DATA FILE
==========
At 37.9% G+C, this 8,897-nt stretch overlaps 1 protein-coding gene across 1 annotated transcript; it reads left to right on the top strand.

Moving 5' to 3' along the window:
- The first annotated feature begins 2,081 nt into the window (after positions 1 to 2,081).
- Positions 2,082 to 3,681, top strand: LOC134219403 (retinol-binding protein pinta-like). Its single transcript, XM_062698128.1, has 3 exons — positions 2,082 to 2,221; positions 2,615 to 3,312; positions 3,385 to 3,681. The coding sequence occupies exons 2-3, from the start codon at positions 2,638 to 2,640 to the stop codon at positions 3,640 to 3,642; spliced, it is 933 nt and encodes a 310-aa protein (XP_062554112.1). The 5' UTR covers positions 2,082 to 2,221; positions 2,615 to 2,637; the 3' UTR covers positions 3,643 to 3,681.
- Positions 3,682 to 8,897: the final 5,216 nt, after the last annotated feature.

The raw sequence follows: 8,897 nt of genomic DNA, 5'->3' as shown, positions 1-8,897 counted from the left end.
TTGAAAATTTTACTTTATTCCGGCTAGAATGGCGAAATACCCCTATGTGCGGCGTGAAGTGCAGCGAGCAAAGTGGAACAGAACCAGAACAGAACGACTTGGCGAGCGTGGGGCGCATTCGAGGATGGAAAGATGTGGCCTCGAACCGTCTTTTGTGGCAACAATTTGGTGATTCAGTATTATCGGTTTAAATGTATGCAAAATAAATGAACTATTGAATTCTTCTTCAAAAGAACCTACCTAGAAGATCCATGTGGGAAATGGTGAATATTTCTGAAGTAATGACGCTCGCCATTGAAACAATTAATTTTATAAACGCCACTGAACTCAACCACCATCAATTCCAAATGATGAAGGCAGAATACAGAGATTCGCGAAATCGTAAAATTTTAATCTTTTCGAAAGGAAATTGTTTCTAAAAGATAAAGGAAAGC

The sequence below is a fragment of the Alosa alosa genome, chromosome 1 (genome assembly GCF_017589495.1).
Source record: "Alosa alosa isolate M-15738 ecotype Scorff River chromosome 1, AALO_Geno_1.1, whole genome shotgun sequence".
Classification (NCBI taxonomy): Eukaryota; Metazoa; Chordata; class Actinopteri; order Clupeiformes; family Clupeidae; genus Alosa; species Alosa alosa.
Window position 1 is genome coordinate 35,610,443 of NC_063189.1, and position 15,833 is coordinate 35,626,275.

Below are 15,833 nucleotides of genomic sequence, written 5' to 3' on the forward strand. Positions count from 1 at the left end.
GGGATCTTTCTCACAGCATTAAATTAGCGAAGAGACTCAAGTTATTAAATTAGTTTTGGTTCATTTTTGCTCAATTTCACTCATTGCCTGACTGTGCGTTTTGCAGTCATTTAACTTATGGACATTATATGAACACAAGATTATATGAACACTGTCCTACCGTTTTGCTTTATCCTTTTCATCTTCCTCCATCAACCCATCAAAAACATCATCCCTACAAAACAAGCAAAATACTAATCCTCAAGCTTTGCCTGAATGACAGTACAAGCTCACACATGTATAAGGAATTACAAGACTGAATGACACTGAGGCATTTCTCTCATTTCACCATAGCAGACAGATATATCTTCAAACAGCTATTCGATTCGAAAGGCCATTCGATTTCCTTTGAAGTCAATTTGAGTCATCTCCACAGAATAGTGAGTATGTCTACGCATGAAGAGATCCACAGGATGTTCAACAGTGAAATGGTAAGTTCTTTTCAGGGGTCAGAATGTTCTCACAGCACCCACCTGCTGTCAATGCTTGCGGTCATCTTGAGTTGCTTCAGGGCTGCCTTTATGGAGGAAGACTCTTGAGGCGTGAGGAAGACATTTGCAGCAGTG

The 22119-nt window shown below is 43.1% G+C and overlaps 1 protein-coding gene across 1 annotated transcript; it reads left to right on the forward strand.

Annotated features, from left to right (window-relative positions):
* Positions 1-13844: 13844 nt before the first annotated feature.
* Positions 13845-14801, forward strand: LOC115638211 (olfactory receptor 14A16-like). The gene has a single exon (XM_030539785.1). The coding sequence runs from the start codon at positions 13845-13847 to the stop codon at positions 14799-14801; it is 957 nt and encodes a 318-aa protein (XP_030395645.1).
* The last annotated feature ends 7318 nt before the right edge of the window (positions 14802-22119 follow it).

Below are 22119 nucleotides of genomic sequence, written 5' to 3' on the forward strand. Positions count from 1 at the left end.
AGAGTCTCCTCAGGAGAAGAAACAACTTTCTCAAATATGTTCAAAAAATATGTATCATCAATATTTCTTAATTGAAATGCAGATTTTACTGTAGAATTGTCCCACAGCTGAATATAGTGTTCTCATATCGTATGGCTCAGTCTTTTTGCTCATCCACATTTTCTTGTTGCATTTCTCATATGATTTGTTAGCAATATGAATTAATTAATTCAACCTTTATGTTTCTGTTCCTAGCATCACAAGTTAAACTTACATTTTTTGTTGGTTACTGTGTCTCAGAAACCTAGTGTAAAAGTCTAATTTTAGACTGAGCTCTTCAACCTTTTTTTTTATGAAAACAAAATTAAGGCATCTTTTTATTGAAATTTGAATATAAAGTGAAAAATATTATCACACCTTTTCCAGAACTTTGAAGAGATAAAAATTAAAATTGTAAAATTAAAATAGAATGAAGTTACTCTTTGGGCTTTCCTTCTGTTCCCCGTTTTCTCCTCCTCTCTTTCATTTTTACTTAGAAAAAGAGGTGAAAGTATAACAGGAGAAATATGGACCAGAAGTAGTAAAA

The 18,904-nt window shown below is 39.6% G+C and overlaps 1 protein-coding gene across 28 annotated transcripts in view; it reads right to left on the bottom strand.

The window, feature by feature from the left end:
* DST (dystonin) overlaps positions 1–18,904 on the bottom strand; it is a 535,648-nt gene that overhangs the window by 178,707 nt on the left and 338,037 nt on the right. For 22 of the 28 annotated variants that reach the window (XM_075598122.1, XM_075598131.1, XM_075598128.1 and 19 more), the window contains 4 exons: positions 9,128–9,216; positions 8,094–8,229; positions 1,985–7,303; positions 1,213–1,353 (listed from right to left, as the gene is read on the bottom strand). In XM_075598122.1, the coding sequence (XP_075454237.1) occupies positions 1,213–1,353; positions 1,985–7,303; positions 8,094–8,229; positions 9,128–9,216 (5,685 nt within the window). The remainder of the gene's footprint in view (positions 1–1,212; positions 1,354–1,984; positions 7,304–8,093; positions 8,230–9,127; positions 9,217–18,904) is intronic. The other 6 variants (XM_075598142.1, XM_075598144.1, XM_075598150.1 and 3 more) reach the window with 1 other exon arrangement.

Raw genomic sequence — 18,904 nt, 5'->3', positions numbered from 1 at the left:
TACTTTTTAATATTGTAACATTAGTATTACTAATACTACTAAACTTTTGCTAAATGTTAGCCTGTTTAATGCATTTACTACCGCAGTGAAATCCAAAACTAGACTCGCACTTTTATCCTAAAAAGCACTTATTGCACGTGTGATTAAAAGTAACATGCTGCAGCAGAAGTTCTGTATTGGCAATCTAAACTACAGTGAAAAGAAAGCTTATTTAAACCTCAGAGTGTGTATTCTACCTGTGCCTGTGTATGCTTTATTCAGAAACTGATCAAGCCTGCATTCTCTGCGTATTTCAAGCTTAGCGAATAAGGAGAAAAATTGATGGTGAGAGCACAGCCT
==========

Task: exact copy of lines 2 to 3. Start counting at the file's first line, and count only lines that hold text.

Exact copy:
Moving 5' to 3' along the window:
- The first annotated feature begins 2,081 nt into the window (after positions 1 to 2,081).